Here’s another excerpt from Madeleine L’Engle’s Walking on Water: Reflections on Faith and Art that struck me as worth posting and talking about. It’s from the essay titled “The Journey Homeward”:
When the priests came out of the sanctuary, the cloud filled the temple of the Lord, and the priests could not bear to minister because of the cloud for the glory of the Creator of the Galaxies had filled the house of the Lord.
When did we last see that light in the sanctuary of one of our churches, no matter what denomination or affiliation? Perhaps it is there, but we may not recognize it because we are afraid of it. We have become so bound by the restrictions of the choices made over the past centuries that we cannot see it. We are afraid of that which we cannot control; so we continue to draw in the boundaries around us, to limit ourselves to what we can know and understand. Thus we lose our human calling, because we do not dare to be creators, co-creators with God.
Artists have always been drawn to the wild, wide elements they cannot control or understand — the sea, mountains, fire. To be an artist means to approach the light, and that means to let go our control, to allow our whole selves to be placed with absolute faith in that which is greater than we are. The novel we site down to write, and the one we end up writing may be very different, just as the Jesus we grasp and the Jesus who grasps us may also differ.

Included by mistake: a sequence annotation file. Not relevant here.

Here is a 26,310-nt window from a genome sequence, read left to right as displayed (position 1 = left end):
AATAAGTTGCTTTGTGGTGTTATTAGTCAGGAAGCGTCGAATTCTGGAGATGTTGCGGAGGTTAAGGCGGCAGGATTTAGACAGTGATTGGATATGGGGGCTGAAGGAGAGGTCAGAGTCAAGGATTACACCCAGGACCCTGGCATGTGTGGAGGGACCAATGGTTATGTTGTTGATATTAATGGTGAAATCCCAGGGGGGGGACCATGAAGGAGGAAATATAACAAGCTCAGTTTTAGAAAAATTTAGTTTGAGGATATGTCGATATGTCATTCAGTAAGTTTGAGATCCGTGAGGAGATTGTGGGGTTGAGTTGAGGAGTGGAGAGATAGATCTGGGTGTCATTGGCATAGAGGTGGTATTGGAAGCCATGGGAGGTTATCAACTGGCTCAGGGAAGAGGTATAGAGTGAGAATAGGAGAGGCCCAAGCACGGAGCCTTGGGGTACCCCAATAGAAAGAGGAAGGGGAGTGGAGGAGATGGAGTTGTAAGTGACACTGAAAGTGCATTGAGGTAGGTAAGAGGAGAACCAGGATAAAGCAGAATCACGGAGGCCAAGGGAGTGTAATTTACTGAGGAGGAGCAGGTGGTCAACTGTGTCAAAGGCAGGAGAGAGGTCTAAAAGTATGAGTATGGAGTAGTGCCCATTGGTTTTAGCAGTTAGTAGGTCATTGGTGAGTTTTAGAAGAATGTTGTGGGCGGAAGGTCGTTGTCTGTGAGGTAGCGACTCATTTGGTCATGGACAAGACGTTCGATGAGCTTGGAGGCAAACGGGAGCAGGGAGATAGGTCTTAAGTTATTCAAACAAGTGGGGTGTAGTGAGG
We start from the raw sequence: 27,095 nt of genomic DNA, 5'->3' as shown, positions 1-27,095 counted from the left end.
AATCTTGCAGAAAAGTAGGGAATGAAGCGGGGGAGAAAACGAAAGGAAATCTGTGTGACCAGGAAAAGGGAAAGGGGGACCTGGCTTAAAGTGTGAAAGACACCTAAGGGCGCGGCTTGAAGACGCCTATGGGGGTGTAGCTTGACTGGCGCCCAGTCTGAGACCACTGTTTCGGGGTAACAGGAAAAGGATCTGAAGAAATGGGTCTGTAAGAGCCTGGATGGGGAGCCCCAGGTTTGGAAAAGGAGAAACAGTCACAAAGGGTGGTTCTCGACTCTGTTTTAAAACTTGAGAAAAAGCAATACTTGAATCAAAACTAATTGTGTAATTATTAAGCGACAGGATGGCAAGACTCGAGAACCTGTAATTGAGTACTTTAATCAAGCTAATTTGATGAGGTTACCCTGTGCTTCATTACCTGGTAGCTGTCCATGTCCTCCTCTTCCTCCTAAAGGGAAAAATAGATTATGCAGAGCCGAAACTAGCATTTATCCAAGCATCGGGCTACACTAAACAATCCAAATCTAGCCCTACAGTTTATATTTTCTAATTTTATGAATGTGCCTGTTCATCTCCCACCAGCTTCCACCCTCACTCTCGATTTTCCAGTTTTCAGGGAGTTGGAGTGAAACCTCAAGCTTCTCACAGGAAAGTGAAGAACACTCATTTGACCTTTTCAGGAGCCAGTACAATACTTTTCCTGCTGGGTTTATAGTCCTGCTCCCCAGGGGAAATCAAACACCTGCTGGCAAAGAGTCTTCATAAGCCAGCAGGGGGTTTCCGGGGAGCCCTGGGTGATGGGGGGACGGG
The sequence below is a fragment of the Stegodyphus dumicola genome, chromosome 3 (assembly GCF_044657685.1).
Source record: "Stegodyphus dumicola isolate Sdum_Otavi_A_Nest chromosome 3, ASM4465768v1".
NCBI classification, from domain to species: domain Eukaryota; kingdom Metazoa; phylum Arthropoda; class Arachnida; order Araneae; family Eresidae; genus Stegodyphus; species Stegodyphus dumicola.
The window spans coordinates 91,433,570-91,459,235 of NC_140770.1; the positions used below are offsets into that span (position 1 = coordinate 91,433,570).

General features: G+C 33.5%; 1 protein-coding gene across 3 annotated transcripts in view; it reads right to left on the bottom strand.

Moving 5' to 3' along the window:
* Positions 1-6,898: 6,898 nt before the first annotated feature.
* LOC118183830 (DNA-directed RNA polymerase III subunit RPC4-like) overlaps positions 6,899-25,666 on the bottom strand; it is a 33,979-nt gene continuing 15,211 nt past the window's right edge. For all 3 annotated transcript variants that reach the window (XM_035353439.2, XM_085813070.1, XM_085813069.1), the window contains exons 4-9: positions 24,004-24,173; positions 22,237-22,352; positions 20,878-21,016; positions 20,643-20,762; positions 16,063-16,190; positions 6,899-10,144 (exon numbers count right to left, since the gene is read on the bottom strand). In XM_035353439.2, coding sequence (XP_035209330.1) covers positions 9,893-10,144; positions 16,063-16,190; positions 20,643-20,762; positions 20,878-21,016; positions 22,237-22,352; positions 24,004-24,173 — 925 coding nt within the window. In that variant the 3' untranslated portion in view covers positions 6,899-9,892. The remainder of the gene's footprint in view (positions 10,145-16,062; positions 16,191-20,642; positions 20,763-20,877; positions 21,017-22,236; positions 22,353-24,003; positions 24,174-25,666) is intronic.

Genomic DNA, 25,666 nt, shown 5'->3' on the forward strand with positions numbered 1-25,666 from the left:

We live under the illusion that if we can acquire complete control, we can understand God, or we can write the great American novel. But the only way we can brush against the hem of the Lord, or hope to be part of the creative process, is to have the courage, the faith, to abandon control.
For the opposite of sin is faith, and never virtue, and we live in a world which believes that self-control can make us virtuous. But that’s not how it works. How many men and women we have encountered, of great personal virtue and moral rectitude, convinced of their own righteousness, who have also been totally insensitive to the needs of others, and sometimes downright cruel! (160-161)
I need to add some follow-up here: in other sections L’Engle emphasizes that the artist also needs to exercise his or her will appropriately, to not abuse the gifts she or he has received. And note that the abandoning control is in the context of our relationship to God — not simply a hedonistic liberation. Notice too, how the light we should see is in the sanctuary, it flows from the glory of God. Obviously, that should have special resonance for artists associated with a temple-building (and, hopefully going) people.
For more, see my previous post: L’Engle on icons of naming.
9 thoughts on “L’Engle on the illusion of control”
I’m struck by how easily that description of the artist could be applied as a description of a prophet.
This is one of my favorite passages from the book; in particular “For the opposite of sin is faith, and never virtue….”